In 2017, the Centre had asked the public sector units to completely stop the use of imported coal in their power plants to bring down the import bill of the country. Today, more than anything else, what is hurting Indian power plants is the broken link with international coal suppliers. While the strategy did help India save foreign exchange, it broke the long-term contracts of Indian power players in the international market. Private sector players were discouraged from importing from other countries as well, even if it meant running the plants at a lower capacity.

“You do not go to the international market when the price of coal is skyrocketing. Indian power companies were discouraged from getting into long-term contracts for imported coal. Today, they will not find a suitable deal to import coal at a price that can be recovered by selling power in the domestic market,” says an executive of a power generation company, requesting anonymity.

Post-pandemic Rush

In 2015-16, the Centre committed to an ambitious target of installing 175 GW of renewable energy, excluding large hydro plants, by 2022. Out of this, the target for solar energy capacity was set at 100 GW by March 2023—40 GW rooftop solar and 60 GW ground-mounted solar panels. 

Despite its best efforts, the country managed to install around 53 GW by March 2022. The slow pace of solar capacity did not hurt India all these years because the Indian economy was growing at a slow pace itself. The peak power deficit that used to stay well above 9 per cent till 2012-13 came crashing down to just around 2.23 per cent in 2020-21.

But, the growth rate of the post-pandemic economy is different and it is not just the Indian industry that is consuming more electricity today. According to the Consumer Electronics and Appliances Manufacturers Association, April witnessed sales of 19.5 lakh units of air conditioners in India—a 100 per cent growth as compared to last year.  The household power consumption has grown on the back of the highest-ever sale of air conditioners.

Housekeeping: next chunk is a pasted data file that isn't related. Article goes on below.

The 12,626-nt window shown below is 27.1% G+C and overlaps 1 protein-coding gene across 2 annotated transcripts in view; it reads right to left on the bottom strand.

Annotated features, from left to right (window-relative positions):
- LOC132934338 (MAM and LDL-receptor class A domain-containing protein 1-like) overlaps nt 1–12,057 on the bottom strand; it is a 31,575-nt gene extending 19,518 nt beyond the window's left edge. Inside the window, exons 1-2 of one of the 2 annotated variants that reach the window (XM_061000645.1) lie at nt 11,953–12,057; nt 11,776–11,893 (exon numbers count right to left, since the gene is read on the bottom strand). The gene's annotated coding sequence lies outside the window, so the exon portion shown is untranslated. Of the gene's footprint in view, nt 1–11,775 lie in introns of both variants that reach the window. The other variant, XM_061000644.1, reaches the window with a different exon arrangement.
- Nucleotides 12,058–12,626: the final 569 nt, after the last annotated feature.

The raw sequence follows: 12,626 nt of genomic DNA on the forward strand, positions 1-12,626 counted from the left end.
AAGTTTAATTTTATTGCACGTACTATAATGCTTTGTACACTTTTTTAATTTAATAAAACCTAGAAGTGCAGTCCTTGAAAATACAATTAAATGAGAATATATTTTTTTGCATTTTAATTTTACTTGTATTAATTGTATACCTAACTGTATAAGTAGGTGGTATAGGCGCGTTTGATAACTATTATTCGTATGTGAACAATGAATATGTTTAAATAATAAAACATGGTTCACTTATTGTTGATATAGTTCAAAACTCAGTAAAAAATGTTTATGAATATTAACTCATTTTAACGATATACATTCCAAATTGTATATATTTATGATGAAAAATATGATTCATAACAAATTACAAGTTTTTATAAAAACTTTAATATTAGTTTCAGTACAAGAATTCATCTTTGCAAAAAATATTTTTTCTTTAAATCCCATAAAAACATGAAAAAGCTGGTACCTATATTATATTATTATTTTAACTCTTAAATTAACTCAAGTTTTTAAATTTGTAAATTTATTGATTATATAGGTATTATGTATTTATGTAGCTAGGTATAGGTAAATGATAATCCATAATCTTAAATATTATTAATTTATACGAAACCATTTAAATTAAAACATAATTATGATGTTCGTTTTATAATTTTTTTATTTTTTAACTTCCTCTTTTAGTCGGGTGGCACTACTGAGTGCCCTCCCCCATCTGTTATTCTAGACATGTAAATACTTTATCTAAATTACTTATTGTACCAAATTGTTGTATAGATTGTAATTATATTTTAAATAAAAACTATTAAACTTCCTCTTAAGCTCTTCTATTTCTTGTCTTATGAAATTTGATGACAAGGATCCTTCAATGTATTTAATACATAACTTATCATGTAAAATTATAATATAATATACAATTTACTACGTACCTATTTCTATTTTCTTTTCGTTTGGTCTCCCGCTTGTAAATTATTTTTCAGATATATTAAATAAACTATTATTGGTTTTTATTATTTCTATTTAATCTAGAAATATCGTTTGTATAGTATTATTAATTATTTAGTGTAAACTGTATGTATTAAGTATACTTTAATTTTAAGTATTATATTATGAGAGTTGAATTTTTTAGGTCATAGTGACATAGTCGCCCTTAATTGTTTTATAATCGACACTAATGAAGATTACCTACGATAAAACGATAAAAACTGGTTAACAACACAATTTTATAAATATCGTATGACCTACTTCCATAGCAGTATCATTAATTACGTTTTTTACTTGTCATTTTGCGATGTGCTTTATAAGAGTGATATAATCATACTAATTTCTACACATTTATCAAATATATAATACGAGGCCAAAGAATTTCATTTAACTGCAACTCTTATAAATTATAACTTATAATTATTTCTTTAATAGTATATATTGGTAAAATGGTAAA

The association expects the figure to touch 90 lakh units in the full calendar year. Interestingly, this growth comes despite the fact that all the AC companies have increased their prices by 8 to 10 per cent since January this year due to higher taxes and input costs.

Of Freebies And Failing DISCOMs

When the Modi government came to power, it had promised power sector reforms that would improve the health of power DISCOMs. In 2015, the Union Cabinet approved a rescue package for state DISCOMs under the Ujwal DISCOM Assurance Yojana. The scheme allowed state governments to take over 75 per cent of the debt of state DISCOMs and issue bonds to repay the debt. The remaining 25 per cent debt remained on the books of the DISCOMs and was to be repaid through issuing of state-backed DISCOM bonds or repriced bank interest rates. In return, the state utilities had to increase the price of power to recover the actual cost of supply to the customer.

But the waivers offered by the state governments on unpaid electricity bills never allowed the DISCOMs to become profitable. A 2021 ICRA report pegged the losses of state DISCOMs at Rs 6 lakh crore. With more and more states promising free electricity to consumers without allocating funds to DISCOMs from the state exchequer, the situation is unlikely to improve in the coming years. This has made load-shedding a preferred way of keeping losses down for the DISCOMs.

India may be the fastest-growing economy in the world but its per capita consumption of power is one-third of the global average. The blame game that is currently playing out between the Centre and the states is as old as the country’s independence. Without fixing the power problem, any talk of becoming a superpower is a sweet dream on a sultry summer night.